Wednesday, 31 March 2010

Lorenzo Mattotti

[click the images for links and/or larger versions]

Last year Chris drew my attention to some brush and ink drawings by the Italian artist Lorenzo Mattotti, thinking they resembled some of my own work. Intrigued, I ordered a copy of one of the few of his comics available in translation, Fires.

A naval officer, Lieutenant Absinthe, is haunted by strange visions concerning the island off which his battleship is anchored, and these have violent consequences. But Fires is all about the visuals rather than any structured narrative. I'm not entirely convinced by some of Mattotti's more mannered, vaguely Futurist-looking drawing, but his use of colour is outstanding. Mattotti cites Werner Herzog and Andrei Tarkovsky as influences, and I can certainly see the connection. Parts of Fires are slightly reminiscent of Tarkovsky's Stalker.

"When you see a film by Tarkovsky or Herzog - the green, the leaves, the clouds - you can't believe it. How can you explain these things in a comic? Is it possible? That was the challenge."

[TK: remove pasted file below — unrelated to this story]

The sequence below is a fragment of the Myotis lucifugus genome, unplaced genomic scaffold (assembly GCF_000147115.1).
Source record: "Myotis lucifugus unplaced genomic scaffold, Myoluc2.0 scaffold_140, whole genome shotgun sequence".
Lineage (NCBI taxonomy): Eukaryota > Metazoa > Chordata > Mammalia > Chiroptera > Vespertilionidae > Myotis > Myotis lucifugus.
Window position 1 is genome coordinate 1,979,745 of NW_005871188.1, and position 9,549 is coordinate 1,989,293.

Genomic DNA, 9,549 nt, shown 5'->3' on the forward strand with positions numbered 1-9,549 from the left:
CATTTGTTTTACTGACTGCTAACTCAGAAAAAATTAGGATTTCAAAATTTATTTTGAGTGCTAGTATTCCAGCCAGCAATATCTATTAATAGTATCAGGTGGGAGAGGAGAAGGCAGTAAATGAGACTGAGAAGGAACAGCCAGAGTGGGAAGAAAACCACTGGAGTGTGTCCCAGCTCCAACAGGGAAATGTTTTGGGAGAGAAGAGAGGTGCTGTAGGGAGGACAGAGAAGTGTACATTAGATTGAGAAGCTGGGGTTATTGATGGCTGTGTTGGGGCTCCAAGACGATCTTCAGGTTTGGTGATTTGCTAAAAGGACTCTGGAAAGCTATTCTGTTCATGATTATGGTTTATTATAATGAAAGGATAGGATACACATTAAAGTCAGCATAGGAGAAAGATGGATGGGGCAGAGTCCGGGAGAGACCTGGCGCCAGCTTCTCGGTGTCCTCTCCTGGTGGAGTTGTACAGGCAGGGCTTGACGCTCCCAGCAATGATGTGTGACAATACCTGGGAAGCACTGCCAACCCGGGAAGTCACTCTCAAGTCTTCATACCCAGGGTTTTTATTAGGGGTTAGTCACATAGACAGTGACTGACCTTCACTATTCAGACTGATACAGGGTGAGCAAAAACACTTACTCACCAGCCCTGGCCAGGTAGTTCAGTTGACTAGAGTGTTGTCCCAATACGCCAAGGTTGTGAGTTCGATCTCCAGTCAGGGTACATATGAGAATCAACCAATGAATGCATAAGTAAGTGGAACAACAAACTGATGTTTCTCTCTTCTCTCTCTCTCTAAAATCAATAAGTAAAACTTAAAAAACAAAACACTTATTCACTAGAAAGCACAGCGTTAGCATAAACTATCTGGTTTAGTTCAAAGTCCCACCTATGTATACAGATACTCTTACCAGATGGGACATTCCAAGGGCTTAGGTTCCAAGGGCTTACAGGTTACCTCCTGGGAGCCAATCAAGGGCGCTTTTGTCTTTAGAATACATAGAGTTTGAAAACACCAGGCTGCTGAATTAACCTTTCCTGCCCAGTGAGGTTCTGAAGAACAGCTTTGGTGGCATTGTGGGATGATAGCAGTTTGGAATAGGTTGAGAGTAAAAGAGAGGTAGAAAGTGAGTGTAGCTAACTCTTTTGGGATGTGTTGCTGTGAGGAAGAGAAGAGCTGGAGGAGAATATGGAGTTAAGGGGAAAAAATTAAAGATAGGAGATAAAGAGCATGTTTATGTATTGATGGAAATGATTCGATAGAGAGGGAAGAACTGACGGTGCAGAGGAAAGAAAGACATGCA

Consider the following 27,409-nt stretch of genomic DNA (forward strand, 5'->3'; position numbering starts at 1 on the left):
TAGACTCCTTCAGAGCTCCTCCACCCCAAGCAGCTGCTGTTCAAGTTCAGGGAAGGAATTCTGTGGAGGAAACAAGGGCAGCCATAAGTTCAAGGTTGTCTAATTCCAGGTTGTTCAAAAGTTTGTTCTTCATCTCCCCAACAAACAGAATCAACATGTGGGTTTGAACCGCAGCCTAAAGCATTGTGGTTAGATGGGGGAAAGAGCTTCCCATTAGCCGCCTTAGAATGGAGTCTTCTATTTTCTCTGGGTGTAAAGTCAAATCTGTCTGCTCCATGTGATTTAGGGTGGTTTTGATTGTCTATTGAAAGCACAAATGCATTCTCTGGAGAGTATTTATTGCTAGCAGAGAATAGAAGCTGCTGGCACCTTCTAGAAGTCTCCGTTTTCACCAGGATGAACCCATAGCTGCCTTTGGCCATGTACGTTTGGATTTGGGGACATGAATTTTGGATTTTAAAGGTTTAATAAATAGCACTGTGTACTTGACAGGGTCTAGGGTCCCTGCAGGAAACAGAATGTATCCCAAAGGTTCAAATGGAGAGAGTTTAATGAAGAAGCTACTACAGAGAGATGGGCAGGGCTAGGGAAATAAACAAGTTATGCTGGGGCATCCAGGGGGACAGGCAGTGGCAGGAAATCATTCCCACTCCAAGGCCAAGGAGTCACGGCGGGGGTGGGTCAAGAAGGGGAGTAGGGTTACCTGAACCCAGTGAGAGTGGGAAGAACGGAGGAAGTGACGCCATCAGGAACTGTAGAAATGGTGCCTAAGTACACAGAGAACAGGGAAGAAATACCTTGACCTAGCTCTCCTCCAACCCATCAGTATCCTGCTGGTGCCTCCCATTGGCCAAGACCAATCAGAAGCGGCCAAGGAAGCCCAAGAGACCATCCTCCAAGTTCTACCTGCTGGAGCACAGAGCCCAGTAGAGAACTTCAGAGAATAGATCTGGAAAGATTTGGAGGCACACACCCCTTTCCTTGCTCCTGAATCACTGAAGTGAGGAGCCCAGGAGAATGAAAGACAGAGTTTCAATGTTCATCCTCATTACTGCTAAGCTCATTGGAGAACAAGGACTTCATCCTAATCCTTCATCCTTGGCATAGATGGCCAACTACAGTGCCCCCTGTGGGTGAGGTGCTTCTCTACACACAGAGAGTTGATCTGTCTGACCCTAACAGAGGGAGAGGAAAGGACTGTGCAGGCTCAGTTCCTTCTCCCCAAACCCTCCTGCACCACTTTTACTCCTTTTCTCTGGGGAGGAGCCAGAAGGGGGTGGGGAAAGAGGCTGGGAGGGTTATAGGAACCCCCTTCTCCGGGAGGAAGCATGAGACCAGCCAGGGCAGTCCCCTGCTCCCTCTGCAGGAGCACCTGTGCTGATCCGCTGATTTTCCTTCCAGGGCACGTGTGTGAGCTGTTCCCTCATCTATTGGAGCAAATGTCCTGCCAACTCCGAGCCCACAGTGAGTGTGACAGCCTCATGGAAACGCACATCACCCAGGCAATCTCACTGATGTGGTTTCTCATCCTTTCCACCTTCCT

More Mattotti:

František Kupka

The above image, The Yellow Scale, is on the cover of my copy of Joris-Karl Huysman's 1884 novel Against Nature, which I'm reading at the moment, and is attributed to Franz Kupka. Presumably this is the Czech artist František Kupka (1871-1957), but if John Coulthart doesn't know, then I sure as hell don't.

First associated with the Symbolist movement, Kupka worked for a time as an illustrator in Paris, and later became one of the earliest Modernist painters to abandon figuration. The images below are from a somewhat mind-boggling Flickr set of what seems to be mostly Czech art and architecture.

Sunday, 7 March 2010

Malcolm Carder

Penguin covers by Malcolm Carder, about whom I can find very little, from this Flickr set.

Thursday, 4 March 2010

The Great God Pan

Illustrations by Austin Osman Spare (1886-1956) from this edition of Arthur Machen's influential 1894 decadent horror novel The Great God Pan, which I'm currently reading. An occultist who briefly got mixed up with Aleister Crowley, Spare devised unique methods of automatic drawing and sigilisation. Alan Moore reckons Spare might be "the closest that England has ever come in finding a successor to the visionary William Blake", yet he seems to have drifted into relative obscurity - even more so than Machen.

More images and info: 1, 2, 3, 4, 5, 6, 7